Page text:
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Cathay Union Accepts Deal Averting Christmas Protests

Cathay Pacific Cabin Crew Sets Noon Deadline in Labor Talks
Cathay Pacific flight attendants stage a protest at the international airport in Hong Kong on Dec. 3, 2012. Photographer: Philippe Lopez/AFP/Getty Images

Cathay Pacific Airways Ltd., Asia’s biggest international carrier, and its flight attendants union agreed on a labor deal, averting the threat of possible industrial action over the Christmas travel period.

The accord includes changes in flight patterns and working conditions, Dora Lai, the union’s chairwoman, told reporters in Hong Kong today. The group had set a noon deadline for Cathay to respond to a proposal following two days of talks with management and government mediators.

The agreement means Hong Kong-based Cathay and its passengers won’t have to contend with flight attendants working-to-rule during the year-end rush. The union had also said it could stage a strike next year if no agreement was reached.

“This is the best possible outcome for our customers, who have always been at the forefront of this issue for us,” Chief Executive Officer John Slosar said in an e-mailed statement. “They can now look forward to their holiday travel plans with confidence.”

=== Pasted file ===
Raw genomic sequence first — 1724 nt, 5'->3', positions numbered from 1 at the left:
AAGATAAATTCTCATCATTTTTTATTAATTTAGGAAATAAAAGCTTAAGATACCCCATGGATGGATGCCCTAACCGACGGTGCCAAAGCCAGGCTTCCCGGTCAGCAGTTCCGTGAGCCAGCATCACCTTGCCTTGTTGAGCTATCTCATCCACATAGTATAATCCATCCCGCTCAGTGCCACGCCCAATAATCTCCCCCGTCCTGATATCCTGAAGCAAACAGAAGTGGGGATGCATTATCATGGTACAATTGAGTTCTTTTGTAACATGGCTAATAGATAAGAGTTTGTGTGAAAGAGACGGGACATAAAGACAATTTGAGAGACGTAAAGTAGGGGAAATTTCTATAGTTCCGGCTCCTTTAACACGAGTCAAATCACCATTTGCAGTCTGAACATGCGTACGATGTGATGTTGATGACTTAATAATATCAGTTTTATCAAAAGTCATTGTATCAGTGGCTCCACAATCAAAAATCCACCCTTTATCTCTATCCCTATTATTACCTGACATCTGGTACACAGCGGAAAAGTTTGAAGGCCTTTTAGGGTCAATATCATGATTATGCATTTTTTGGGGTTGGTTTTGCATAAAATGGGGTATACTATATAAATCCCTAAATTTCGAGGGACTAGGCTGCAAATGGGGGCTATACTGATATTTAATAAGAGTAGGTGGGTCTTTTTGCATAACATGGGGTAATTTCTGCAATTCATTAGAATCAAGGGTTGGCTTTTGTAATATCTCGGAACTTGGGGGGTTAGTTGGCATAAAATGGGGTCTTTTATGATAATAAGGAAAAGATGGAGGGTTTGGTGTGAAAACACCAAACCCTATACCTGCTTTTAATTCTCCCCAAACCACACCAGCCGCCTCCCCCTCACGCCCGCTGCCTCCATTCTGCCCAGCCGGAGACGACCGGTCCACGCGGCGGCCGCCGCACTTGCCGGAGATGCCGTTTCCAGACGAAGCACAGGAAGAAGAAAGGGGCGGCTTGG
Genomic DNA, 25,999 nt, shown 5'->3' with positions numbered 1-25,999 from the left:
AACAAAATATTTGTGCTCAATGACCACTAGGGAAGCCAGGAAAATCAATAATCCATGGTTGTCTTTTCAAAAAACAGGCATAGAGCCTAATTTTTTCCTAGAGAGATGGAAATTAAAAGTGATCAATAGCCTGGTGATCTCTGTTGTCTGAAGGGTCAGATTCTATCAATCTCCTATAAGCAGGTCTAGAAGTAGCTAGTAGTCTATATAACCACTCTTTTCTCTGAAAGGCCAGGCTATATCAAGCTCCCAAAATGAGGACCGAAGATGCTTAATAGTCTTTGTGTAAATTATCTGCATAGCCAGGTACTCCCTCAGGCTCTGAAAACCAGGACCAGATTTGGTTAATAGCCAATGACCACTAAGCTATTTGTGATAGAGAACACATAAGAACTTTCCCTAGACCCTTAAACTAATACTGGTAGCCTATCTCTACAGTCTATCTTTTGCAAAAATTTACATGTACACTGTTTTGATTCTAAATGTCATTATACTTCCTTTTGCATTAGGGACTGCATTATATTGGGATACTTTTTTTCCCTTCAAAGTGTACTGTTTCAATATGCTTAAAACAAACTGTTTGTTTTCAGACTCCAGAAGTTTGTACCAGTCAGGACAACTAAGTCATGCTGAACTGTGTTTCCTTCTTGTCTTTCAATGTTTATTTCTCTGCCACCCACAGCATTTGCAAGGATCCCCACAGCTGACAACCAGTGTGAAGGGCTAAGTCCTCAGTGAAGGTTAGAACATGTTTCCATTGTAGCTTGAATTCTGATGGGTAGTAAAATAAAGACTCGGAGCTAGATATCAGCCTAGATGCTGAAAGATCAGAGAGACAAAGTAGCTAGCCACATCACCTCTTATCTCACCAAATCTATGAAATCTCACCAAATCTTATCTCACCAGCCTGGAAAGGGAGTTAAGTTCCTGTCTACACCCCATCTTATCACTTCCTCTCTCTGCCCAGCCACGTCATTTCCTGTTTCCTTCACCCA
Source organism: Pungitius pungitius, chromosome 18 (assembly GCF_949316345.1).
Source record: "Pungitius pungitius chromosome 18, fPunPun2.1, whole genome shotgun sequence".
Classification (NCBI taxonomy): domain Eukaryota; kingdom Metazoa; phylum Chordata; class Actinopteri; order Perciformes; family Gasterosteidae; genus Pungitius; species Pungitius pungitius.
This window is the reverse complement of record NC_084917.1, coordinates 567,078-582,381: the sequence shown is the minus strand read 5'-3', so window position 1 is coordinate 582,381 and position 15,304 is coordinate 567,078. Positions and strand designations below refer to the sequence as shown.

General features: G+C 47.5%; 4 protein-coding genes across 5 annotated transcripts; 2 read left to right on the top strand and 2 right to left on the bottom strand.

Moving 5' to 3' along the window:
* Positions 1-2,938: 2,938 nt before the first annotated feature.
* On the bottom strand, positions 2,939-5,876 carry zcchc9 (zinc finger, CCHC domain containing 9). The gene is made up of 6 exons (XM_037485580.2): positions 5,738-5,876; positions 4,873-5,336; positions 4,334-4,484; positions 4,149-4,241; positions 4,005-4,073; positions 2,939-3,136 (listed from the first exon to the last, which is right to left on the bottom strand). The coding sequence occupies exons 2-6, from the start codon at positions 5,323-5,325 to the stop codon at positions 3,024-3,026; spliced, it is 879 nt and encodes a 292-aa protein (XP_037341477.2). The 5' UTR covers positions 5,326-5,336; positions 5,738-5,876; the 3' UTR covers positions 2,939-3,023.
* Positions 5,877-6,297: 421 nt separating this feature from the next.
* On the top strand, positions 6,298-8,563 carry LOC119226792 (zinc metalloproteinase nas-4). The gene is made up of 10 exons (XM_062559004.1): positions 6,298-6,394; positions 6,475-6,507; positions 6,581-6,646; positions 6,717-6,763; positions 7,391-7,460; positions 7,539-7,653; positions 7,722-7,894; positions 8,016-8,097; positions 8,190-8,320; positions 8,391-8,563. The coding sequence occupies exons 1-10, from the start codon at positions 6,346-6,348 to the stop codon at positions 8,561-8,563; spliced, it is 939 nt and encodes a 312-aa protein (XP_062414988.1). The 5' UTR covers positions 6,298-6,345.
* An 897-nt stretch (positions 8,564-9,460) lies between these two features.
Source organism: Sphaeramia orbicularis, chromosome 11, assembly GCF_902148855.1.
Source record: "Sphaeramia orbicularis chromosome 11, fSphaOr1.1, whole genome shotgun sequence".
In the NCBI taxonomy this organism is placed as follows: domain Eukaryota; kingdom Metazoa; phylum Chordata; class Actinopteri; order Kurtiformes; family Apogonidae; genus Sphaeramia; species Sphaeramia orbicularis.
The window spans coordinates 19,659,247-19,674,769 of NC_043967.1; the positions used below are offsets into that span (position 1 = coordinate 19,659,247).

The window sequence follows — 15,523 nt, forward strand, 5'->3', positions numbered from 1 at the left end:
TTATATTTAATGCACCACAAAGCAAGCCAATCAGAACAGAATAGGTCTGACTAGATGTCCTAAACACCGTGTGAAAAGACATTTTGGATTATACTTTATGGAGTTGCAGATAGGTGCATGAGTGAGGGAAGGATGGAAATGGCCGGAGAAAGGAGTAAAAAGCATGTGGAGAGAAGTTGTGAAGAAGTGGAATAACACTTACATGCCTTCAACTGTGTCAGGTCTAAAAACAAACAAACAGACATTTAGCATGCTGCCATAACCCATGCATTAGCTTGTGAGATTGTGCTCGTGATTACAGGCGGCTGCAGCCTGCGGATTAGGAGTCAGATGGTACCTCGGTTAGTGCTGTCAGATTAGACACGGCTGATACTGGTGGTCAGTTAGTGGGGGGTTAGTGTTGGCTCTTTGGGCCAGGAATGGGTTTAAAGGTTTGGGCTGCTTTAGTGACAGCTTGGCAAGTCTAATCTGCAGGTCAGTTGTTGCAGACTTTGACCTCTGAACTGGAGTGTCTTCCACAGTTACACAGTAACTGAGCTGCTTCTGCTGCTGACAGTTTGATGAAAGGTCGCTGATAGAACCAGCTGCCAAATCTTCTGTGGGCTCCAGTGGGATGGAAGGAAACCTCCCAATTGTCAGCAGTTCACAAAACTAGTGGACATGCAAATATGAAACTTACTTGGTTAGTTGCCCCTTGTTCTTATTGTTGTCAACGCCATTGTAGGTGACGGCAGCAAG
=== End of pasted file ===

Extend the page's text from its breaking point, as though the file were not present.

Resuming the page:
The carrier also agreed to keep overseas attendants within 15 percent of total crew staffing in the two years starting Jan. 1, Liza Ng, Cathay’s cabin crew general manager said. All destinations will remain available to Hong Kong based crew, she said.

Pay Increase

The dispute, which intensified after the carrier announced Nov. 30 a pay increase of about 2 percent against the union’s 5 percent demand, mainly focused on Cathay’s use of cabin crew based outside of Hong Kong, some of whom receive less pay than staff living in the city.

Coupled with the airline cutting long-haul flights because of slower demand, Hong Kong-based flight attendants faced potentially fewer flight hours, lower take-home pay, and reduced opportunities for promotion, according to the labor group.

Union members had authorized leaders to initiate industrial action in a vote earlier this month. The group represents more than 5,800 of Cathay’s 9,000 cabin crew.

“We were worried that more jobs may go to overseas,” Lai said. “Now we are satisfied because it gives us some guarantee of local positions.”

The carrier fell 0.3 percent to HK$14.08 at the close in Hong Kong trading. It has risen 5.7 percent this year, compared with a 23 percent gain for the city’s Hang Seng Index.

Cathay flight attendants haven’t gone on strike since the Lunar New Year holiday in 1993, when about 1,000 walked out for 17 days, according to Tsang Kwok-fung, a spokesman for the union. Since then, there have been smaller actions such as working to rule, he said.

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